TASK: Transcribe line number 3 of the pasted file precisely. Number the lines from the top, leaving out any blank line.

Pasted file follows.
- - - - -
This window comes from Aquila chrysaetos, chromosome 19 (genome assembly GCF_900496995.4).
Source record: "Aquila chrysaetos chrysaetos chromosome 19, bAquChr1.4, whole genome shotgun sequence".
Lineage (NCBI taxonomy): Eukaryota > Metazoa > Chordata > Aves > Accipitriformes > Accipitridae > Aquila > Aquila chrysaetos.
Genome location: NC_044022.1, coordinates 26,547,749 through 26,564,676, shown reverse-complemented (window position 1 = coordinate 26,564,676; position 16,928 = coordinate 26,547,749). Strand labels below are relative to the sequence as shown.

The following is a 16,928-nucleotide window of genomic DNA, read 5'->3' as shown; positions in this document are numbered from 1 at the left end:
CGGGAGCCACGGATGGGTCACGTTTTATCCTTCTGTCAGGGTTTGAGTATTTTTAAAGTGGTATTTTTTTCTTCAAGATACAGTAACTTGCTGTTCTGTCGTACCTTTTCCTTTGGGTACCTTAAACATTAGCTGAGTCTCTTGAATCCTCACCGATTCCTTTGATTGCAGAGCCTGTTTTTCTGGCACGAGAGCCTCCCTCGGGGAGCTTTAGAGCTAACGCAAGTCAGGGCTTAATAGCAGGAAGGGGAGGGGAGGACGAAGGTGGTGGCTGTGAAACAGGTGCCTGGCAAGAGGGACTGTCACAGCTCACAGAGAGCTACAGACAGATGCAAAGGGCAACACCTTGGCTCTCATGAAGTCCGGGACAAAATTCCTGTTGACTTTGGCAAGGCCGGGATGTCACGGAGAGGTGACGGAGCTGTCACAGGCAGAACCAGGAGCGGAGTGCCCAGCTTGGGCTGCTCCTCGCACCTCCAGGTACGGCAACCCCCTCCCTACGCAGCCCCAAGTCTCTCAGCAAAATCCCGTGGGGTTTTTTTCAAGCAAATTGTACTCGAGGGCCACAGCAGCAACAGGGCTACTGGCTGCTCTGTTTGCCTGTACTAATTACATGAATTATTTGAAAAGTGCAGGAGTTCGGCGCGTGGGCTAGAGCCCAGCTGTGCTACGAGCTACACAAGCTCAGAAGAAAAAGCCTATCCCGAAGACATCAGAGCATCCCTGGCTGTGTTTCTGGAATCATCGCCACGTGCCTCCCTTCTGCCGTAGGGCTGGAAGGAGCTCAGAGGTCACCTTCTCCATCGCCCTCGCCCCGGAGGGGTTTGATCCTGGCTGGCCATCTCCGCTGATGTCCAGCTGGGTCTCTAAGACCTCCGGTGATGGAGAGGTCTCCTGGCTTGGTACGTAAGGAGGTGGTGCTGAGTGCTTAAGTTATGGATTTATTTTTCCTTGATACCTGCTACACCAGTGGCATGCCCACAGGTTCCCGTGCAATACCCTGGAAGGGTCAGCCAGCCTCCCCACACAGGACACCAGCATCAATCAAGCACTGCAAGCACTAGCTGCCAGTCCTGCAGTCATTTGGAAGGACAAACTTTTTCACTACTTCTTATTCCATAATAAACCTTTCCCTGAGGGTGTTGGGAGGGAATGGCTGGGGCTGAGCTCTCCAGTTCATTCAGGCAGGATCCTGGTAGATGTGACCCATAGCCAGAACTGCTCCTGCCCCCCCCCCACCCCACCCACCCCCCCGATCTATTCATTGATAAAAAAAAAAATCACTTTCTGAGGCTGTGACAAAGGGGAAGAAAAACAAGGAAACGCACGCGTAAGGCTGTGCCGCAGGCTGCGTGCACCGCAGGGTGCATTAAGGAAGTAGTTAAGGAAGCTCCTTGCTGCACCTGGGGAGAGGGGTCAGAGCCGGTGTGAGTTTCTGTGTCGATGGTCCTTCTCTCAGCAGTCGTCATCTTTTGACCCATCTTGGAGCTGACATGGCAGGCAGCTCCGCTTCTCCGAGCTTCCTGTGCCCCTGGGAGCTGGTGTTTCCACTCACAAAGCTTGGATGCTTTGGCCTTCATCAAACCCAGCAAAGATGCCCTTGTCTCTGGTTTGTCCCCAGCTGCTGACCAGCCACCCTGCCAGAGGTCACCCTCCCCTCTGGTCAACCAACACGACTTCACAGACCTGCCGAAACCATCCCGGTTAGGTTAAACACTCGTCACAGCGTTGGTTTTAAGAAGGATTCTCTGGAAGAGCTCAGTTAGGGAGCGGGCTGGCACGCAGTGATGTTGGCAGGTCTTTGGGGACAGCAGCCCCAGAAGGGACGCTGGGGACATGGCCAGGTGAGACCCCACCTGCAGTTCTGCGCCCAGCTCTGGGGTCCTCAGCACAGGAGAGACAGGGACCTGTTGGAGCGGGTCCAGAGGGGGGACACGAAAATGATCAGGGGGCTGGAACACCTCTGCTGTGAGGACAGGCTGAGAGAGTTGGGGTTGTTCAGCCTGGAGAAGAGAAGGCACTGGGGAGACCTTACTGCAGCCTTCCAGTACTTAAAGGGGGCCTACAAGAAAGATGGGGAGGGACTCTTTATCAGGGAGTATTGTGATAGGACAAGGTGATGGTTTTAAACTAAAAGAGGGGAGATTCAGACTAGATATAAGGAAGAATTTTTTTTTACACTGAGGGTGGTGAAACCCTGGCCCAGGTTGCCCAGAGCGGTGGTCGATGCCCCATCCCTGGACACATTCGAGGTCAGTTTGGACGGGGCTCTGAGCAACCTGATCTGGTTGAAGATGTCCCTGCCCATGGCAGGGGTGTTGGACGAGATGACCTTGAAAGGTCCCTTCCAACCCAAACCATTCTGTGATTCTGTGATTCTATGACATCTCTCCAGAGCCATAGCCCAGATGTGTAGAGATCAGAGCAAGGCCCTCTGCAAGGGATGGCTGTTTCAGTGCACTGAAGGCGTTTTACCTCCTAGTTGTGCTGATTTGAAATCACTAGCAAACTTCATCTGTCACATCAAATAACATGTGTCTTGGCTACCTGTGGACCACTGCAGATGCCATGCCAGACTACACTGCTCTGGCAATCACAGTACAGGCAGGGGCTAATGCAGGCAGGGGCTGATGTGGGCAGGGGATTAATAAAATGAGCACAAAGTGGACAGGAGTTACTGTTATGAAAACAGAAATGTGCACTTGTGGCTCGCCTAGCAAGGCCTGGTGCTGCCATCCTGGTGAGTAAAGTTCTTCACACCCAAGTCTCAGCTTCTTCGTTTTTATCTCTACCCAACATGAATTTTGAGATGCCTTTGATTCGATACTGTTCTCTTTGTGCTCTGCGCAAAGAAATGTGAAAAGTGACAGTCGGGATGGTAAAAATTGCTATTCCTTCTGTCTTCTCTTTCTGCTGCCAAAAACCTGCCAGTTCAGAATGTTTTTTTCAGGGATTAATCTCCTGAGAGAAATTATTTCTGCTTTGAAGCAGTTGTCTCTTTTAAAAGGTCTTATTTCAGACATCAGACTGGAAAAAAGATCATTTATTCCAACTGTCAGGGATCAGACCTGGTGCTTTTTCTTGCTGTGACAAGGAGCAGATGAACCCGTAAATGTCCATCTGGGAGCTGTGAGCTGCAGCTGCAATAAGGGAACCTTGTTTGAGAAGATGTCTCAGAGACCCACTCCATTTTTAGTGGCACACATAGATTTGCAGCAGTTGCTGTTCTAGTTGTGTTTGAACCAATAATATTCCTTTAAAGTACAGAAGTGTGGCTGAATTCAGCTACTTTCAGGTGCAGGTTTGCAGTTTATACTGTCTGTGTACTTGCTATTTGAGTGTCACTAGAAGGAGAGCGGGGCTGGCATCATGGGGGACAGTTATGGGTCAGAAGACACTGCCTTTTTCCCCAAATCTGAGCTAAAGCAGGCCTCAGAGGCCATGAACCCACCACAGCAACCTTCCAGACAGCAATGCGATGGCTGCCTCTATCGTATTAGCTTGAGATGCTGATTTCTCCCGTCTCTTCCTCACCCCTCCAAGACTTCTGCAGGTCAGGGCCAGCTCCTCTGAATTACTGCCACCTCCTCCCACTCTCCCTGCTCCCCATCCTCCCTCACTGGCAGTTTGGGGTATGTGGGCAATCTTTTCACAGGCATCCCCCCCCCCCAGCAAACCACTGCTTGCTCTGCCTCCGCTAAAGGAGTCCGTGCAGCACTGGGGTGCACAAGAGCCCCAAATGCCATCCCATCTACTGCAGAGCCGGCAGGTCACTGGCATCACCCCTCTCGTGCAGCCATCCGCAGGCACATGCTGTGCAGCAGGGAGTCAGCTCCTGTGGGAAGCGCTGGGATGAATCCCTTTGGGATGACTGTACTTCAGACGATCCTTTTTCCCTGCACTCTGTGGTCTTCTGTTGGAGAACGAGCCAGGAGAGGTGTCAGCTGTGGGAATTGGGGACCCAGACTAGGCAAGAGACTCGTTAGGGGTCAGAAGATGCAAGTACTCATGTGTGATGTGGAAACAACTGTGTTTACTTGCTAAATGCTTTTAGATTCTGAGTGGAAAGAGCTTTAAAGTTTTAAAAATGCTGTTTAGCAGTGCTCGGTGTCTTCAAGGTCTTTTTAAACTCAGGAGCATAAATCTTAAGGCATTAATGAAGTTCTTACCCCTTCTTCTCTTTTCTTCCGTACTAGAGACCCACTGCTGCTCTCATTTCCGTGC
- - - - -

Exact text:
Lineage (NCBI taxonomy): Eukaryota > Metazoa > Chordata > Aves > Accipitriformes > Accipitridae > Aquila > Aquila chrysaetos.